What Happened To Rick Deckard?
As you may have pieced together by now, Rick Deckard's final mission as a Blade Runner didn't exactly go well. Sure, after being beaten to a pulp he managed to survive the events, and all of the replicants -- including the leader, Roy Batty (Rutger Hauer) -- were retired... but a lot of innocent people died along the way, including Eldon Tyrell. Despite this, Ridley Scott's movie does technically have a happy ending, and what seems like a peaceful conclusion for the protagonist.
During his investigation and visits to the Tyrell Corporation, Rick meets Rachael (Sean Young) -- one of the advanced replicants who is unaware that she is a replicant until Rick administers a Voight-Kampff test on her. Through the events they fall in love, and while there is a point where it seems like Rick's partner, Gaff (Edward James Olmos), is aiming to retire her, he instead lets them go free. Laws say that they not only can't be together, but can't even be on the planet, so together they are forced on the run as fugitives and face an unknown future.
Is Rick Deckard A Replicant?
It would be crazy if a story about replicants who don't know if they're replicants didn't leave the audience with any mystery, but it's part of why Blade Runner is a legendary film. A key question that has lingered for the last 35 years is whether or not Rick Deckard himself is actually a replicant. Different cuts of Ridley Scott's movie contain evidence for and against both sides, which has only inspired more complex arguments among fans, and certainly not helping the situation is the fact that Scott and Harrison Ford have famously disagreed about the answer for decades.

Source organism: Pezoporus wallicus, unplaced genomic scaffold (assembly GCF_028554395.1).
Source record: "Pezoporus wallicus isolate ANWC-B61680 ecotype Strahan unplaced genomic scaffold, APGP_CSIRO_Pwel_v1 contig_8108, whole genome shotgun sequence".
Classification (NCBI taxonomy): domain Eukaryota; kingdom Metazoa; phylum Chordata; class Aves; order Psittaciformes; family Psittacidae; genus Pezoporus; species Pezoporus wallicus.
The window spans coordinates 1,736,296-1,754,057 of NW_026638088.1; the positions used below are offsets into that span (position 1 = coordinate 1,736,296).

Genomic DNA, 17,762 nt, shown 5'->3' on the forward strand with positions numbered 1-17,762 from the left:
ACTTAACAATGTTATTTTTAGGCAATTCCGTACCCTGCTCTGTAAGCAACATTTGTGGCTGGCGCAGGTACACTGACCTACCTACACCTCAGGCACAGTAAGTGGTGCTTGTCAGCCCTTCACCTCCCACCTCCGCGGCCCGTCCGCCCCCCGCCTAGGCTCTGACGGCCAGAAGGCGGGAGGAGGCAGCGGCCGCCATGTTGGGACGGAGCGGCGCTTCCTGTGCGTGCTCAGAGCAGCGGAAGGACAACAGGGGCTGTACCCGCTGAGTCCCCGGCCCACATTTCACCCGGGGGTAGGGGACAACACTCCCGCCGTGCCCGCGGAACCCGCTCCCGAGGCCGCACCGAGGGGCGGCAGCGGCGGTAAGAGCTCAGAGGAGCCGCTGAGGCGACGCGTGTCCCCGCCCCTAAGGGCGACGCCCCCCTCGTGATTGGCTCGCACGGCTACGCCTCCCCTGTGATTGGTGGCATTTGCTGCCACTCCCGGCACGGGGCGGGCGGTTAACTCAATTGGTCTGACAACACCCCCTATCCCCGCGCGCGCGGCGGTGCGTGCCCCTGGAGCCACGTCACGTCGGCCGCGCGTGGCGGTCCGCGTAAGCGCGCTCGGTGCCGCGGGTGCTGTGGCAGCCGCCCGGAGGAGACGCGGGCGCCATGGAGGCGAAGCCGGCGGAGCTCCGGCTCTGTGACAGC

Even without a firm confirmation the question of Rick Deckard's nature most importantly feeds into the key themes of Blade Runner and Phillip K. Dick's original novel, Do Androids Dream Of Electric Sheep. Specifically, the work is meant to inspire dialogue about the nature of existence and what it means to be human. It is a point worth emphasizing before the release of Blade Runner 2049 not only because Rick Deckard's story is continuing in the sequel, but also because Denis Villeneuve and writers Hampton Fancher and Michael Green have expanded on those same themes and successfully dive even deeper into the mystery.